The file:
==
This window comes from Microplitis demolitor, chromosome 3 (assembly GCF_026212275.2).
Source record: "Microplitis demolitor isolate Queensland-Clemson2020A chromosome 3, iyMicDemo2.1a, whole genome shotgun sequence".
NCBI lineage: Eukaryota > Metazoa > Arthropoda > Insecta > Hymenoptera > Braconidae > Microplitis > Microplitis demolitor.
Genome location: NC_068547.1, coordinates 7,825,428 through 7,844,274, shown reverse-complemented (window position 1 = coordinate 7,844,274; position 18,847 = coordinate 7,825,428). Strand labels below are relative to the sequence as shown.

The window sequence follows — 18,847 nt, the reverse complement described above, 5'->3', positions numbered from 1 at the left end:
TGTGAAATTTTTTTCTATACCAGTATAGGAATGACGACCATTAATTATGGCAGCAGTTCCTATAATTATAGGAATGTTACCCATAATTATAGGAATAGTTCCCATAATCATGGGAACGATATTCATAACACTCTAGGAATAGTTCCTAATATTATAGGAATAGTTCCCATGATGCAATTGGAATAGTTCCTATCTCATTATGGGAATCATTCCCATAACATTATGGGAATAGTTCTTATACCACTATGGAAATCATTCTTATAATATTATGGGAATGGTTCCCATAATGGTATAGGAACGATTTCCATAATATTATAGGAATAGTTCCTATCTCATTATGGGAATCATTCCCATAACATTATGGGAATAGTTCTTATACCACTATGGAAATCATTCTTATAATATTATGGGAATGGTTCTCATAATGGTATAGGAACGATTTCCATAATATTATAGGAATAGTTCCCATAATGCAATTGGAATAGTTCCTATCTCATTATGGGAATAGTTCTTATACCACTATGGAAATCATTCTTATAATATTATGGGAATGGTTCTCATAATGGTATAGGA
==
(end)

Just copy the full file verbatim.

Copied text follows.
This window comes from Microplitis demolitor, chromosome 3 (assembly GCF_026212275.2).
Source record: "Microplitis demolitor isolate Queensland-Clemson2020A chromosome 3, iyMicDemo2.1a, whole genome shotgun sequence".
NCBI lineage: Eukaryota > Metazoa > Arthropoda > Insecta > Hymenoptera > Braconidae > Microplitis > Microplitis demolitor.
Genome location: NC_068547.1, coordinates 7,825,428 through 7,844,274, shown reverse-complemented (window position 1 = coordinate 7,844,274; position 18,847 = coordinate 7,825,428). Strand labels below are relative to the sequence as shown.

The window sequence follows — 18,847 nt, the reverse complement described above, 5'->3', positions numbered from 1 at the left end:
TGTGAAATTTTTTTCTATACCAGTATAGGAATGACGACCATTAATTATGGCAGCAGTTCCTATAATTATAGGAATGTTACCCATAATTATAGGAATAGTTCCCATAATCATGGGAACGATATTCATAACACTCTAGGAATAGTTCCTAATATTATAGGAATAGTTCCCATGATGCAATTGGAATAGTTCCTATCTCATTATGGGAATCATTCCCATAACATTATGGGAATAGTTCTTATACCACTATGGAAATCATTCTTATAATATTATGGGAATGGTTCCCATAATGGTATAGGAACGATTTCCATAATATTATAGGAATAGTTCCTATCTCATTATGGGAATCATTCCCATAACATTATGGGAATAGTTCTTATACCACTATGGAAATCATTCTTATAATATTATGGGAATGGTTCTCATAATGGTATAGGAACGATTTCCATAATATTATAGGAATAGTTCCCATAATGCAATTGGAATAGTTCCTATCTCATTATGGGAATAGTTCTTATACCACTATGGAAATCATTCTTATAATATTATGGGAATGGTTCTCATAATGGTATAGGA